By Jay Bemis | Advertising Systems Inc.
A search-engine war erupted this week between tech behemoths Microsoft and Google: It’s a clash you might call “Bard-Versus-Bing.”
Bard-Versus-Bing is not a battle of Shakespeare the playwright versus Crosby the “White Christmas” crooner, mind you. Rather, the Bard-Versus-Bing warfront features artificial-intelligence powered search engines for which the tech giants have incorporated those names.
The new AI-powered engines each feature chat boxes, through which users with their voices can ask questions and get graphically enhanced results within a minute or two.
Microsoft announced Tuesday the launch of Bing, its newly retooled search engine that now is powered with artificial intelligence and chat boxes. Microsoft’s Bing actually has existed since 2009, but captures only about 4% of the search engine market compared to Google’s 90-plus percent.
Perhaps more significantly, Microsoft also revealed that it has partnered with the OpenAI lab to offer the new Bing. Open AI is the creator of ChatGPT, which has made recent headlines about how it has helped college students write term papers and news organizations write stories — albeit with some errors — as an AI test for their websites.
Longtime search-engine dominator Google, meanwhile, having anticipated the Microsoft move with Bing, tried to temper its rival’s AI storm by also revealing this week its own AI-powered search engine, Bard, also developed through use of Chat GPT.
We predict that watching marketers talk into chat boxes on their computer screens as they see how the new AI tools work will be a common scene at companies for the rest of 2023 and the years ahead.
Early Reviews Raving About the New Bing
Columnists, social influencers and marketing experts already are toying with both Bard and Bing this week to see how AI-powered search engines will be changing the world of search.
The early returns are positive for Bing.
“Microsoft’s search engine might not be a punchline much longer,” said Joanna Stern, technology columnist for The Wall Street Journal, after putting the newly revamped Bing to the test. She calls the new search engine “smart — really smart.”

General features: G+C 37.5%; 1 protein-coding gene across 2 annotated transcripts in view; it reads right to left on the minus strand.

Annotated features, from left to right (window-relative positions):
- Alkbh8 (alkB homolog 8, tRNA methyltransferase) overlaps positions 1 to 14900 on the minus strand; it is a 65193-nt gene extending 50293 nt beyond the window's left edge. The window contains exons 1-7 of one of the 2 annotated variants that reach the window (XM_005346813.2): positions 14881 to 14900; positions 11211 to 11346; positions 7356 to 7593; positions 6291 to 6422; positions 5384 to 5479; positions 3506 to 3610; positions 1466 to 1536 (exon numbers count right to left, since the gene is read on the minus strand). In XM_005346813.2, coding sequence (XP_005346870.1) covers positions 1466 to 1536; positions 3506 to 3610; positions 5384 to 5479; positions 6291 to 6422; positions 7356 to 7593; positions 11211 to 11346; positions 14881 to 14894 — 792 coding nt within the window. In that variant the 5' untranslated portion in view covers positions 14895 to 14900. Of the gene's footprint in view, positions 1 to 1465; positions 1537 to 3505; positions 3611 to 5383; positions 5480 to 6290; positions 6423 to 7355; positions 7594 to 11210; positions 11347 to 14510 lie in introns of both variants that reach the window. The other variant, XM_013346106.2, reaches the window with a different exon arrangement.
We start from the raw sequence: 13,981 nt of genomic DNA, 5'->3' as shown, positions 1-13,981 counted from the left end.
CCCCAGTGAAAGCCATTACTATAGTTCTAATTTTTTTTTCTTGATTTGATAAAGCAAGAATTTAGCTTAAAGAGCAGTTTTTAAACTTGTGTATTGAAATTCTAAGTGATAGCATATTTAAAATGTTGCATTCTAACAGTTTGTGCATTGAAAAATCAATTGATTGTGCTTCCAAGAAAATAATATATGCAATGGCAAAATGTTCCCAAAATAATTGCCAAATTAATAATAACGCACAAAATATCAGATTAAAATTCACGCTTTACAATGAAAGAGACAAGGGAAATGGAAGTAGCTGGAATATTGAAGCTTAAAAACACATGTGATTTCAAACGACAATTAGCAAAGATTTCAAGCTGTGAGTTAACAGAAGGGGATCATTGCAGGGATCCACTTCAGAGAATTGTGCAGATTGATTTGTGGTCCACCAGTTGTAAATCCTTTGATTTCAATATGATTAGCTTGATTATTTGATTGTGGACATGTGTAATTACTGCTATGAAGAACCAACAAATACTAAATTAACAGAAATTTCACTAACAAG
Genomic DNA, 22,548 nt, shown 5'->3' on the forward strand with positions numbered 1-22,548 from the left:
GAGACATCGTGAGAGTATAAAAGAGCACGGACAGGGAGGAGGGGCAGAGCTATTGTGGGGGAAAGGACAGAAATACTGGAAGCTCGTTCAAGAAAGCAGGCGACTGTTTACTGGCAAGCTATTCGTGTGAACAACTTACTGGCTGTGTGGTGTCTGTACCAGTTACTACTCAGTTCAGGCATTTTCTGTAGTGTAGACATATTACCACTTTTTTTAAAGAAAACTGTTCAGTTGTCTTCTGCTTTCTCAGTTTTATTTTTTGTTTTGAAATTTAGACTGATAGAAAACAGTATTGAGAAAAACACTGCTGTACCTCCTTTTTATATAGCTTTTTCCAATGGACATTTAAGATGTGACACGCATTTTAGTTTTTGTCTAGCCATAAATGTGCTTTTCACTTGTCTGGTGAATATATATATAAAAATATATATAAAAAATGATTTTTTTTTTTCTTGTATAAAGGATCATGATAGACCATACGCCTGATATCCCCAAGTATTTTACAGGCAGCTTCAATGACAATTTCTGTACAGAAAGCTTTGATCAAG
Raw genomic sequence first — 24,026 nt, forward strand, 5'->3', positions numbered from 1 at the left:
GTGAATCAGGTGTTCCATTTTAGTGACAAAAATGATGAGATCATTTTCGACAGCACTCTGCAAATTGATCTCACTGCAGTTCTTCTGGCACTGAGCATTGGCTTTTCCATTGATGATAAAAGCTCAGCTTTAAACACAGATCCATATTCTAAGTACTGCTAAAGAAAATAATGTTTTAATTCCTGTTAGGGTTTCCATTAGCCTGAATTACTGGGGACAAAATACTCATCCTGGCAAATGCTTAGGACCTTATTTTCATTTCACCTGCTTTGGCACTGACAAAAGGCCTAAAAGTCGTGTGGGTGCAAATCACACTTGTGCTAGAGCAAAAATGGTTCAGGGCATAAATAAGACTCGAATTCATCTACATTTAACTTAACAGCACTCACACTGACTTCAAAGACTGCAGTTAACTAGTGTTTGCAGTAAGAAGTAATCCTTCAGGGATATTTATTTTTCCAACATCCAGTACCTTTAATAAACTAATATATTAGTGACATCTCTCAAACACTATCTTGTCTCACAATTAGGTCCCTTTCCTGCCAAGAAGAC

Meanwhile, Justine Ezarik, a social influencer on technology who’s known as “iJustine” to her millions of followers, posted on Wednesday an informative video about the new Bing on YouTube. She has a following of 7 million on that platform, as well as nearly 2 million on Twitter.
Using a Microsoft laptop and the tech giant’s Edge browser, iJustine in her demo video shows how the Bing chat box actually works on a computer screen.
Ezarik particularly likes how annotations in search results give you Bing’s sources of information, how the AI-powered engine can help you write an email to your friends to invite them on a snowboarding trip and how you can compare products, such as cameras, and their prices via chat-box search.
Bing is “game changing,” she says, and “it will be saving us tons of time.”
Will Bing Bite Into Google’s Dominance?
Since its Bing announcement earlier this week, Microsoft’s stock price has been on the rise, while Google’s has dipped a bit.
Instead of Google becoming a verb and people “Googling it” whenever they become inquisitive, will more of them be “Binging it” in the years ahead? Or will they be “Barding it”?
“It’s far too early to call a winner in this AI search race,” The Wall Street Journal’s Stern notes.
“But after seeing the new Bing in action, I can confidently say this: A big change is coming to how we get information and how we interact with our computers.”